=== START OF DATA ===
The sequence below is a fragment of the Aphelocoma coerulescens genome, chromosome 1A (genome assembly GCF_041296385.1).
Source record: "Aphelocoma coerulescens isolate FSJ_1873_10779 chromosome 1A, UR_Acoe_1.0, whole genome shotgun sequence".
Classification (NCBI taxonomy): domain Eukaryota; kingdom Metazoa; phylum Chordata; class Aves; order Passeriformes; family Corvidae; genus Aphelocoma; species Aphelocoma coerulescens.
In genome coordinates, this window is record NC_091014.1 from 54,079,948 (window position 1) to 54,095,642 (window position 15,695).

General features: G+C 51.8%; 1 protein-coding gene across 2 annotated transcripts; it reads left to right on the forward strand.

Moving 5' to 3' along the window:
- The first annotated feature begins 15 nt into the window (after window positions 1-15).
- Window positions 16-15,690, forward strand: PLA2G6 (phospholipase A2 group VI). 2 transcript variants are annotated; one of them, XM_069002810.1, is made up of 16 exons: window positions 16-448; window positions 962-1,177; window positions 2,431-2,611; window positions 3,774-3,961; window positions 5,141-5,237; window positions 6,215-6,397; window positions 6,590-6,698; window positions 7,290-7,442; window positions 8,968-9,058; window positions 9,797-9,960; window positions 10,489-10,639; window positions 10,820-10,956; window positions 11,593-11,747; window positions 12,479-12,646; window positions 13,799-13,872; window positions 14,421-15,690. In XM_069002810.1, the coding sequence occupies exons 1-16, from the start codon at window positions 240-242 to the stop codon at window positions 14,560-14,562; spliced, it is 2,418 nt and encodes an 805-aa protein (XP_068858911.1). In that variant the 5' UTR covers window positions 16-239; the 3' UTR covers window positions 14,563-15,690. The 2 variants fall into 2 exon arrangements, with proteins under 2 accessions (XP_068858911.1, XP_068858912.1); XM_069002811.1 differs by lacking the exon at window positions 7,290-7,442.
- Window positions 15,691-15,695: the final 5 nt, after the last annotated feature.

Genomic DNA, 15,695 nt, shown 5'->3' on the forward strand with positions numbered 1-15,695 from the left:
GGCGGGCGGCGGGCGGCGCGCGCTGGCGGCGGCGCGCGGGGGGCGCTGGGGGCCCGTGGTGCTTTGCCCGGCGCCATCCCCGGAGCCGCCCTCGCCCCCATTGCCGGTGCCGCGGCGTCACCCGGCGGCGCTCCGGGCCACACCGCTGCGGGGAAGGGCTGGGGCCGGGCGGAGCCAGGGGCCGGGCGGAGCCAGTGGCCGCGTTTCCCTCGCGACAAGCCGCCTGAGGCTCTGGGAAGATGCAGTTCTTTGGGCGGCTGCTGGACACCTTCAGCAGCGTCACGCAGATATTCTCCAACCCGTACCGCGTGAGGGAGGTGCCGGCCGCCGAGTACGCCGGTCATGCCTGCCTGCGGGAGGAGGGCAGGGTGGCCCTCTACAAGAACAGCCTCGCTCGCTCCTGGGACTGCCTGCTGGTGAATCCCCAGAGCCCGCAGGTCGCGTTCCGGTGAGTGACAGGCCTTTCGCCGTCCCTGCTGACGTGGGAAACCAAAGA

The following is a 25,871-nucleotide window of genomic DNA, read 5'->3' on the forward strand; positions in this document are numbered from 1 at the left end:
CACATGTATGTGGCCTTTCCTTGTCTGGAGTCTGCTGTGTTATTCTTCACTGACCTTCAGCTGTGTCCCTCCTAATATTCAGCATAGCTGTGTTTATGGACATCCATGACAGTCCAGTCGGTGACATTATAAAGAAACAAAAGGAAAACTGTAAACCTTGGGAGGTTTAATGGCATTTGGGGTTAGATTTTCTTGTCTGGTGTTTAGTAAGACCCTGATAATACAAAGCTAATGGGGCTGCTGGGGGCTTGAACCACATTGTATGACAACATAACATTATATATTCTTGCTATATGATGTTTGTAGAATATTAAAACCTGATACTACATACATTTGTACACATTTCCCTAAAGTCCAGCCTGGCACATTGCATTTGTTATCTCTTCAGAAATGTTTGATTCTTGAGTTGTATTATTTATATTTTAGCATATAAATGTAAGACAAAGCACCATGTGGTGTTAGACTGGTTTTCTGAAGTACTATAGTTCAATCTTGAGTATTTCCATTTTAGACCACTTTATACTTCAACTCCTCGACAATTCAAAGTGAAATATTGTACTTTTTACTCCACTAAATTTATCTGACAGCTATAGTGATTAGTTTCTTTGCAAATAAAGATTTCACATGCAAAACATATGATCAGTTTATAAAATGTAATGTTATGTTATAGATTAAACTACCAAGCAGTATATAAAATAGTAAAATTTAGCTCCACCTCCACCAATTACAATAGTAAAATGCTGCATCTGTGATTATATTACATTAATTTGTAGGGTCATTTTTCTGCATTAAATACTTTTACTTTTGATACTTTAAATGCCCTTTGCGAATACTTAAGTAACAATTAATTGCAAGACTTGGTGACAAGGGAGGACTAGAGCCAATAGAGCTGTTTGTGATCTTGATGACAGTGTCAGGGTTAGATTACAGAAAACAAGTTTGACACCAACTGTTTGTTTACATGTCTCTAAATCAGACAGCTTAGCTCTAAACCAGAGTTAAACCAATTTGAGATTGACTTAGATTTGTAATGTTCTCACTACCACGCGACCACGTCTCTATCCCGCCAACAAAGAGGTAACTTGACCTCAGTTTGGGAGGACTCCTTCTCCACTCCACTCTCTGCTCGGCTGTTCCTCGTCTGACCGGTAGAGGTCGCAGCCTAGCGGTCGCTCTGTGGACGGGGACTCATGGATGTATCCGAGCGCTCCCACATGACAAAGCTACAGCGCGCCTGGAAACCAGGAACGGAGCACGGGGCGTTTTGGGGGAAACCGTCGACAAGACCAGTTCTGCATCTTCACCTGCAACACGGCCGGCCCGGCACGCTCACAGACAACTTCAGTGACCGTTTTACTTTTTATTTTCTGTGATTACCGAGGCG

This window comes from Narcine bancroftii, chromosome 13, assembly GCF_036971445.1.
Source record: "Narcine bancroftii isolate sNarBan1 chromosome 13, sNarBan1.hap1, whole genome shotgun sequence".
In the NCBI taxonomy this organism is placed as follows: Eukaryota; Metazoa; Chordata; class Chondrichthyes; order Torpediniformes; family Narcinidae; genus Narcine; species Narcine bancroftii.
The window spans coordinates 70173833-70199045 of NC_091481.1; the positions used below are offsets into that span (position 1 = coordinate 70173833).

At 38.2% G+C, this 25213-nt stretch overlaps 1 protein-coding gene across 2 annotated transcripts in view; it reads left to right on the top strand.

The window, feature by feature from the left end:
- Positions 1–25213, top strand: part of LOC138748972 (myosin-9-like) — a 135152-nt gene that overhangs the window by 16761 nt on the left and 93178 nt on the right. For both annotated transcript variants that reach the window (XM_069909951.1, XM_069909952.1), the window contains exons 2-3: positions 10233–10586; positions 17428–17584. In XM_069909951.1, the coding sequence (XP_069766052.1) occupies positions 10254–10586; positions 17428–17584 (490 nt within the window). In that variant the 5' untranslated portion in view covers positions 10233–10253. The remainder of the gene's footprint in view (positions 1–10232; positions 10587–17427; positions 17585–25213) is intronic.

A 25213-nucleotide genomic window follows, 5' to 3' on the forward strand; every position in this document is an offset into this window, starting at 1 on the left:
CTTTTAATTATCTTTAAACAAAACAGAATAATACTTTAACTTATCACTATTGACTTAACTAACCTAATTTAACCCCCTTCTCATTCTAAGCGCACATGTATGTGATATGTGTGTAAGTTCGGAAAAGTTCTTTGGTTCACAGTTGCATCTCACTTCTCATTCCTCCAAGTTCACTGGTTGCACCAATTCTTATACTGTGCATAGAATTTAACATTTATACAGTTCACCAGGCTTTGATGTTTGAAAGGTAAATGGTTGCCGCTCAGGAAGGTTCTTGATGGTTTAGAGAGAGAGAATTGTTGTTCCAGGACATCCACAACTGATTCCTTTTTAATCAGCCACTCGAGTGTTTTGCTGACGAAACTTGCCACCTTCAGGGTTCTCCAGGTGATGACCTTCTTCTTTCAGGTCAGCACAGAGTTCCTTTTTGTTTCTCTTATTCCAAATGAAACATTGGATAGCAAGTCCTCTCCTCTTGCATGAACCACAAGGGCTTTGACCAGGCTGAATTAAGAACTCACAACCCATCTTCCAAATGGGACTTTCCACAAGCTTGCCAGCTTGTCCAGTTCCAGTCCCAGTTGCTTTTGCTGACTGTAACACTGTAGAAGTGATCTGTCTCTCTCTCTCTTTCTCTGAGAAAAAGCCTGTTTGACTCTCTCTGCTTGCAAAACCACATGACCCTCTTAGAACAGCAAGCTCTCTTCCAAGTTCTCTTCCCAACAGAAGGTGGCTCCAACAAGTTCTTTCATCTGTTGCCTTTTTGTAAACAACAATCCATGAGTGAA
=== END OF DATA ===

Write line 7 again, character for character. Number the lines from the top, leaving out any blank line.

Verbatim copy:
- The first annotated feature begins 15 nt into the window (after window positions 1-15).